Suricata Still adds IP's to snort2c table and blocks for disabled rules?


  • Banned

    As the title states, I've disabled an entire rule set. I stopped suricata on the interface in questions, I cleared the snort2c table, and i reset the states and the alerts for the interface then i restarted suricata on the interface.

    As soon as i start it back up it shows traffic that matches the rules, it shows that the rule is disabled, but it also shows that the IP has been added to snort2c!

    When i go to the snort2c table, it is indeed on the list.

    Why?

    How do i get rid of rules I don't want?



  • @pfBasic:

    As the title states, I've disabled an entire rule set. I stopped suricata on the interface in questions, I cleared the snort2c table, and i reset the states and the alerts for the interface then i restarted suricata on the interface.

    As soon as i start it back up it shows traffic that matches the rules, it shows that the rule is disabled, but it also shows that the IP has been added to snort2c!

    When i go to the snort2c table, it is indeed on the list.

    Why?

    How do i get rid of rules I don't want?

    Do you have the Auto-flowbits option enabled?  If so, that could be where the rules are getting turned back on.  Which particular rules are firing that you have disabled?  Second question is are the alerts coming from Snort VRT rules or Emerging Threats rules?

    You can grep the suricata.rules and flowbit-required.rules files in the interface's subdirectory to see if the rules in question reside in either file.  You will find them in /usr/local/etc/suricata/suricata__xxxx_/rules (where the "xxxx" will be a string containing the physical interface name and a UUID number).  If in the flowbit-required.rules file, then that's how the rules are getting "re-enabled".  Before you disable them, though, you need to read up on flowbits and learn their importance.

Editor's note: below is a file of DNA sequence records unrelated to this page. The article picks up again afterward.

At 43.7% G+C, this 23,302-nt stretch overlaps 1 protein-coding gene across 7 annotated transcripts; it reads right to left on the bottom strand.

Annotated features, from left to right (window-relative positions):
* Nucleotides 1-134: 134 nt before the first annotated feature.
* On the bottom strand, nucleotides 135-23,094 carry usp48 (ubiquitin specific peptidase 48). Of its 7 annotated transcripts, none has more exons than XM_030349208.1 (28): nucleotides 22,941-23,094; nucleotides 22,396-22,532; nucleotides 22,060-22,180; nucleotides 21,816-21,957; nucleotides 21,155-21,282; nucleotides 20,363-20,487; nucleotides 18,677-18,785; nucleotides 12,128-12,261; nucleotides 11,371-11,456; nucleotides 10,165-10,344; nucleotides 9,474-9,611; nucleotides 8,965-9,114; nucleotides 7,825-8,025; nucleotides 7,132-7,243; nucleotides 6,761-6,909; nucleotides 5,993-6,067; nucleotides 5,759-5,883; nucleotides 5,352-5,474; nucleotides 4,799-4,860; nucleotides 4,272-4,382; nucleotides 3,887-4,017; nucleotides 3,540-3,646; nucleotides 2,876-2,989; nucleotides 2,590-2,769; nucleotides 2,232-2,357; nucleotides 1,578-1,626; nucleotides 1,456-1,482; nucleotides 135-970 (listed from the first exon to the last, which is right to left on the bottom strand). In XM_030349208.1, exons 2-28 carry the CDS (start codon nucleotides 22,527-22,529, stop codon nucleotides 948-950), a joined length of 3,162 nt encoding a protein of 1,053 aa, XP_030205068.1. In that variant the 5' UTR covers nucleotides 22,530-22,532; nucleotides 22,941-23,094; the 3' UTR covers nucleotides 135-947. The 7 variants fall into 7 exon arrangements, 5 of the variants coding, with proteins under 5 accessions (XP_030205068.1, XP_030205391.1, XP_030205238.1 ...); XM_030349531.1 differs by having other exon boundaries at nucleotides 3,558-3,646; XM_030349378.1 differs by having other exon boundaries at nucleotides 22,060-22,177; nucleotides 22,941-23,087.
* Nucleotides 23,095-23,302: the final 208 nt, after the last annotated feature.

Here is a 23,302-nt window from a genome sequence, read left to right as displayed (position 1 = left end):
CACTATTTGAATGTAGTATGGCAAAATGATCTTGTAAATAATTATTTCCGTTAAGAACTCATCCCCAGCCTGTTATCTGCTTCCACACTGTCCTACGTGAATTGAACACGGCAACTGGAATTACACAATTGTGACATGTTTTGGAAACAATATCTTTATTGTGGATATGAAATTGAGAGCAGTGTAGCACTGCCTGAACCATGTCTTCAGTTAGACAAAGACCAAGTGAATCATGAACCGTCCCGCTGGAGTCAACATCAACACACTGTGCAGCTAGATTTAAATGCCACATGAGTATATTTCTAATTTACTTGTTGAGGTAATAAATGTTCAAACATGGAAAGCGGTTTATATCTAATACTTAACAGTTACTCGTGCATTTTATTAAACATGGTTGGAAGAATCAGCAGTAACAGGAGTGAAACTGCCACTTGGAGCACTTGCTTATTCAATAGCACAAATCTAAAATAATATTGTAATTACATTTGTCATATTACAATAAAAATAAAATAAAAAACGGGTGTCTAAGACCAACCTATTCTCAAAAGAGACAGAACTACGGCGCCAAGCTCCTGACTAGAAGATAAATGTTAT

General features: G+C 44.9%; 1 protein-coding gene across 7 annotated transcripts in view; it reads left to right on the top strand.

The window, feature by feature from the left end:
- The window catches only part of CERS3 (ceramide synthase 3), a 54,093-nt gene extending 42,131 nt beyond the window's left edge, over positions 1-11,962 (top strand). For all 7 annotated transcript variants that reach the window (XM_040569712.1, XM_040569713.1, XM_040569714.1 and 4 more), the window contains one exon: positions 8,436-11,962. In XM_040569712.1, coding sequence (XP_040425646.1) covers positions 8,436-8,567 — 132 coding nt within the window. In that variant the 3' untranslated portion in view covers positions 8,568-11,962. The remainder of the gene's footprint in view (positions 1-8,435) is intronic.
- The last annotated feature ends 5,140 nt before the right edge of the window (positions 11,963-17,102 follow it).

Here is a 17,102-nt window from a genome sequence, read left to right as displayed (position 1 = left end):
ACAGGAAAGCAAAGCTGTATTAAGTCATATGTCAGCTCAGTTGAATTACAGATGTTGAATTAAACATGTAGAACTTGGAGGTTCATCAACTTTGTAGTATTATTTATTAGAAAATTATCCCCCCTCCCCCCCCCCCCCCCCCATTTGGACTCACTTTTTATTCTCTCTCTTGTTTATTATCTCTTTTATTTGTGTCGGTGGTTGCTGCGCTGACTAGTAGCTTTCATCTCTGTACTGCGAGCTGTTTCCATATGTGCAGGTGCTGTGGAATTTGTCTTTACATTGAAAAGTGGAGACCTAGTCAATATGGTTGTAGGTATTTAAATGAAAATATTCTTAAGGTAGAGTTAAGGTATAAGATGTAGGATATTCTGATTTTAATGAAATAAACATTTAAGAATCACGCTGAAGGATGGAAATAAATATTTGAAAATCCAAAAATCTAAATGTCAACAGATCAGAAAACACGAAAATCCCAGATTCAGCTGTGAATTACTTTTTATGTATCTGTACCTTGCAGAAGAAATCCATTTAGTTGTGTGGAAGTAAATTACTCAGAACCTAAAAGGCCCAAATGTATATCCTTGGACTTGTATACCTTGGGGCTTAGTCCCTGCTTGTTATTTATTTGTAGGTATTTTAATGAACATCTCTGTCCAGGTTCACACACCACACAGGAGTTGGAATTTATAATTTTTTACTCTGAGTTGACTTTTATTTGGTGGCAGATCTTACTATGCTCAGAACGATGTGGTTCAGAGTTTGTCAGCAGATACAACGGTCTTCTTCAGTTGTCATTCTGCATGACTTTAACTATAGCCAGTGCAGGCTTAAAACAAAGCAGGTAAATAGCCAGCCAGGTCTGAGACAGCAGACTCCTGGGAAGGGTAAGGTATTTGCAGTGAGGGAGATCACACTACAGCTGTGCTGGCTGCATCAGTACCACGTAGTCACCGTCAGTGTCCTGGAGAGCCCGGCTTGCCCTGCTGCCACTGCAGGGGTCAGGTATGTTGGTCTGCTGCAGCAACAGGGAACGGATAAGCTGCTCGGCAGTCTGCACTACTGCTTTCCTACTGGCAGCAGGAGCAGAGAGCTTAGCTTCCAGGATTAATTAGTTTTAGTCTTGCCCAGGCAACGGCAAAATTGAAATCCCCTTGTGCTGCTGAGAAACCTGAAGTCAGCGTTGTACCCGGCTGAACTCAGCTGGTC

Final possibility, assuming none of the above is true, you may have two instances of Suricata running on the same interface.  That can sometimes happen.  Examine the output of this CLI command –```
    ps -ax | grep suricata

    
    Bill

  • Banned

    Thank you, it ended up working after a system reboot when i updated to the latest 2.4.0.

    If I run into it again, I'll definitely run through those steps!



  • @pfBasic:

    Thank you, it ended up working after a system reboot when i updated to the latest 2.4.0.

    If I run into it again, I'll definitely run through those steps!

    If a reboot cured the problem, then it was most likely two instances running on the same interface.  When that happens, one is essentially a sort of zombie process that will be using the config file that was in place when that binary instance started.  The GUI will have no influence over a zombie instance, so any changes you make won't affect the zombie process that has become "detached" from the GUI.

    All the GUI does on pfSense is create the suricata.yaml configuration file for the binary to use and then sets up a few necessary sub-directories for logging and such.  The GUI then launches the binary.  After that, anything you do is signalled to the running binary via the PID file.  However, there is also a shell script that the firewall will use during boot and when executing a package resync command.  That shell script will start Suricata using the last saved suricata.yaml file.  The shell script will normally shutdown any running Suricata processes and then restart them when it is invoked.  However, there are some edge instances where the shell script gets called multiple times in quick succession.  When that happens, it winds up launching two (any maybe more) instances for each configured interface.  That's how you can get the zombie processes created that are using an old version of the config file and the rules, and changes you make in the GUI get sent to one of the running instances but not the others.

    Bill


  • Banned

    Thank you that's very good to know for the future!